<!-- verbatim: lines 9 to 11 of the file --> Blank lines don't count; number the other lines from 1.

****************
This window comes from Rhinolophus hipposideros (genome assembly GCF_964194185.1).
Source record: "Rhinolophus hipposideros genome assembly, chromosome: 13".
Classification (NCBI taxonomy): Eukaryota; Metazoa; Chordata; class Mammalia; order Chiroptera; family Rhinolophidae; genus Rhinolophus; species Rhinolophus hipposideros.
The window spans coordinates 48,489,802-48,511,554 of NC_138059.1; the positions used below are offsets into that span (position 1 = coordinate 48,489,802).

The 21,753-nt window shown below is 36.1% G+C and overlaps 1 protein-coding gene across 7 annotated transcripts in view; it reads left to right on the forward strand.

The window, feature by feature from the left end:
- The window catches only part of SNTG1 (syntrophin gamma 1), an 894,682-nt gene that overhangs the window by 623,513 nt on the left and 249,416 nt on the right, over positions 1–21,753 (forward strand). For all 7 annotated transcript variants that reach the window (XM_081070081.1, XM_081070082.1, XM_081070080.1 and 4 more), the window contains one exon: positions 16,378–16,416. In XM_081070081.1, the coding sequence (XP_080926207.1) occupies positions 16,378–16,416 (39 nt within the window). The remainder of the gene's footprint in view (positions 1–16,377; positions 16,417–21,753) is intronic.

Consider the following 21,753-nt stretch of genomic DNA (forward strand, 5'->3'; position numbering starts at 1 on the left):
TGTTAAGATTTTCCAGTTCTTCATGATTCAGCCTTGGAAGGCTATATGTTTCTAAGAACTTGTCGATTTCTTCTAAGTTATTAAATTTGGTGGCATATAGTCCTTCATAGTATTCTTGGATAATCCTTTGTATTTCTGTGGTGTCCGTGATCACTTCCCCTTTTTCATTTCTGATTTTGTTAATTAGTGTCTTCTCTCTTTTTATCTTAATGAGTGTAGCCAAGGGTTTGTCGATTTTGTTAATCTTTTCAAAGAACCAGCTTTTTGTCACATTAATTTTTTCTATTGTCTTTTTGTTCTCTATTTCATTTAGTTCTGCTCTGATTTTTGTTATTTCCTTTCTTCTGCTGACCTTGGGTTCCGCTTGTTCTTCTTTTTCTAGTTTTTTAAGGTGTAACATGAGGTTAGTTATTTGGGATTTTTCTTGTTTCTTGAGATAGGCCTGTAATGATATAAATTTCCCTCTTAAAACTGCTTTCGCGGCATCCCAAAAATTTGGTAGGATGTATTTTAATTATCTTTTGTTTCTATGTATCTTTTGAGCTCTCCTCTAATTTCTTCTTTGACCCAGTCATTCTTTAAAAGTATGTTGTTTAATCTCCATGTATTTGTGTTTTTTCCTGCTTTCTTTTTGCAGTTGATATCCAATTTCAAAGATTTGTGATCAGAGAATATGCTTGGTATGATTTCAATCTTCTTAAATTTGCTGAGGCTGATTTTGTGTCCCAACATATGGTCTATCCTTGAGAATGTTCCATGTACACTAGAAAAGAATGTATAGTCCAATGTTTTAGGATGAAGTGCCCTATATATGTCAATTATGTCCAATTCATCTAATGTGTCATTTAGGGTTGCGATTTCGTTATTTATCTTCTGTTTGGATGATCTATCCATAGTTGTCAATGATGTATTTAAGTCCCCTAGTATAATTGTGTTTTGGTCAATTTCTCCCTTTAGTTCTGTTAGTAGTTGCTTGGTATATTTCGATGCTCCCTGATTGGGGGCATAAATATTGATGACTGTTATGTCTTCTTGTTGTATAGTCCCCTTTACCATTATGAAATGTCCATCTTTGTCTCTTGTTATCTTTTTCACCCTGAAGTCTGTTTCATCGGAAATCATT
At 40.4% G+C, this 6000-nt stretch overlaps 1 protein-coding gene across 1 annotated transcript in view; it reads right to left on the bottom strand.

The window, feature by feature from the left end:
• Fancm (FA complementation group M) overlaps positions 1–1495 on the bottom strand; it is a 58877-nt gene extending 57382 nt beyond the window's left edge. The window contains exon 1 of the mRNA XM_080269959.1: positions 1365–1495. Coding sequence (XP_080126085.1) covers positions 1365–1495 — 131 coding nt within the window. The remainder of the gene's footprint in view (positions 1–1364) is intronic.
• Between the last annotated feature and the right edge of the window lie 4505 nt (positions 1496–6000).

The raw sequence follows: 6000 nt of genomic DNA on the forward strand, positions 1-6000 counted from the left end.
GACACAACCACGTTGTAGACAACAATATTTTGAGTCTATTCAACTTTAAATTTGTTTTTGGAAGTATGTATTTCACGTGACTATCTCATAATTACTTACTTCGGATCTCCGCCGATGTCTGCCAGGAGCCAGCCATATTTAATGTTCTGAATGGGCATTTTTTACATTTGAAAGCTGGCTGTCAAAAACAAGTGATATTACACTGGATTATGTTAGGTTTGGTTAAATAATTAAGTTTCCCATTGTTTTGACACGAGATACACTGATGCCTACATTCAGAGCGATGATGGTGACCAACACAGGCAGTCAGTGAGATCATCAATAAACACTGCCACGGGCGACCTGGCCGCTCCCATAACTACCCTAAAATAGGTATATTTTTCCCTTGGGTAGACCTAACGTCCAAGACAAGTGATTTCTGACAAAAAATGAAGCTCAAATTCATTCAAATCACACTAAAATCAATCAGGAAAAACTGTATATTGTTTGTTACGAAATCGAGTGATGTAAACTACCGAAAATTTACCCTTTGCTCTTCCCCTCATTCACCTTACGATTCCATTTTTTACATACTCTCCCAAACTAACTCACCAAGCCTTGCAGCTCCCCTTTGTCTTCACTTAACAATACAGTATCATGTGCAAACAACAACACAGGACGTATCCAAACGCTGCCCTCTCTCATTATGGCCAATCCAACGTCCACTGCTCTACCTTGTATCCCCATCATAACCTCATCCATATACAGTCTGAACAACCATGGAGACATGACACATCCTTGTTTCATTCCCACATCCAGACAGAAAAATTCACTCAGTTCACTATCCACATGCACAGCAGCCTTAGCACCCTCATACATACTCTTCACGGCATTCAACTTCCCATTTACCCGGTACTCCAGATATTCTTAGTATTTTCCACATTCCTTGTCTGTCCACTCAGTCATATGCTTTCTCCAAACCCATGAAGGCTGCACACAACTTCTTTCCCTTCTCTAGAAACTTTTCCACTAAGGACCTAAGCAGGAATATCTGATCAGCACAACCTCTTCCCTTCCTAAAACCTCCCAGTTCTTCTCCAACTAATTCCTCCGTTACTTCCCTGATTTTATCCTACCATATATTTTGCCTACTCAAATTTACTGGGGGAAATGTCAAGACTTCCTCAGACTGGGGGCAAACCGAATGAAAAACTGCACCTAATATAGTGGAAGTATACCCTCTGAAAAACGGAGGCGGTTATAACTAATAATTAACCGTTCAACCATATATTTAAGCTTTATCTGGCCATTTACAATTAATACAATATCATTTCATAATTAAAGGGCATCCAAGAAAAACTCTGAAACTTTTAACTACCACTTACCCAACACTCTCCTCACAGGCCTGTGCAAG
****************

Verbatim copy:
TGTTAAGATTTTCCAGTTCTTCATGATTCAGCCTTGGAAGGCTATATGTTTCTAAGAACTTGTCGATTTCTTCTAAGTTATTAAATTTGGTGGCATATAGTCCTTCATAGTATTCTTGGATAATCCTTTGTATTTCTGTGGTGTCCGTGATCACTTCCCCTTTTTCATTTCTGATTTTGTTAATTAGTGTCTTCTCTCTTTTTATCTTAATGAGTGTAGCCAAGGGTTTGTCGATTTTGTTAATCTTTTCAAAGAACCAGCTTTTTGTCACATTAATTTTTTCTATTGTCTTTTTGTTCTCTATTTCATTTAGTTCTGCTCTGATTTTTGTTATTTCCTTTCTTCTGCTGACCTTGGGTTCCGCTTGTTCTTCTTTTTCTAGTTTTTTAAGGTGTAACATGAGGTTAGTTATTTGGGATTTTTCTTGTTTCTTGAGATAGGCCTGTAATGATATAAATTTCCCTCTTAAAACTGCTTTCGCGGCATCCCAAAAATTTGGTAGGATGTATTTTAATTATCTTTTGTTTCTATGTATCTTTTGAGCTCTCCTCTAATTTCTTCTTTGACCCAGTCATTCTTTAAAAGTATGTTGTTTAATCTCCATGTATTTGTGTTTTTTCCTGCTTTCTTTTTGCAGTTGATATCCAATTTCAAAGATTTGTGATCAGAGAATATGCTTGGTATGATTTCAATCTTCTTAAATTTGCTGAGGCTGATTTTGTGTCCCAACATATGGTCTATCCTTGAGAATGTTCCATGTACACTAGAAAAGAATGTATAGTCCAATGTTTTAGGATGAAGTGCCCTATATATGTCAATTATGTCCAATTCATCTAATGTGTCATTTAGGGTTGCGATTTCGTTATTTATCTTCTGTTTGGATGATCTATCCATAGTTGTCAATGATGTATTTAAGTCCCCTAGTATAATTGTGTTTTGGTCAATTTCTCCCTTTAGTTCTGTTAGTAGTTGCTTGGTATATTTCGATGCTCCCTGATTGGGGGCATAAATATTGATGACTGTTATGTCTTCTTGTTGTATAGTCCCCTTTACCATTATGAAATGTCCATCTTTGTCTCTTGTTATCTTTTTCACCCTGAAGTCTGTTTCATCGGAAATCATT
At 40.4% G+C, this 6000-nt stretch overlaps 1 protein-coding gene across 1 annotated transcript in view; it reads right to left on the bottom strand.

The window, feature by feature from the left end: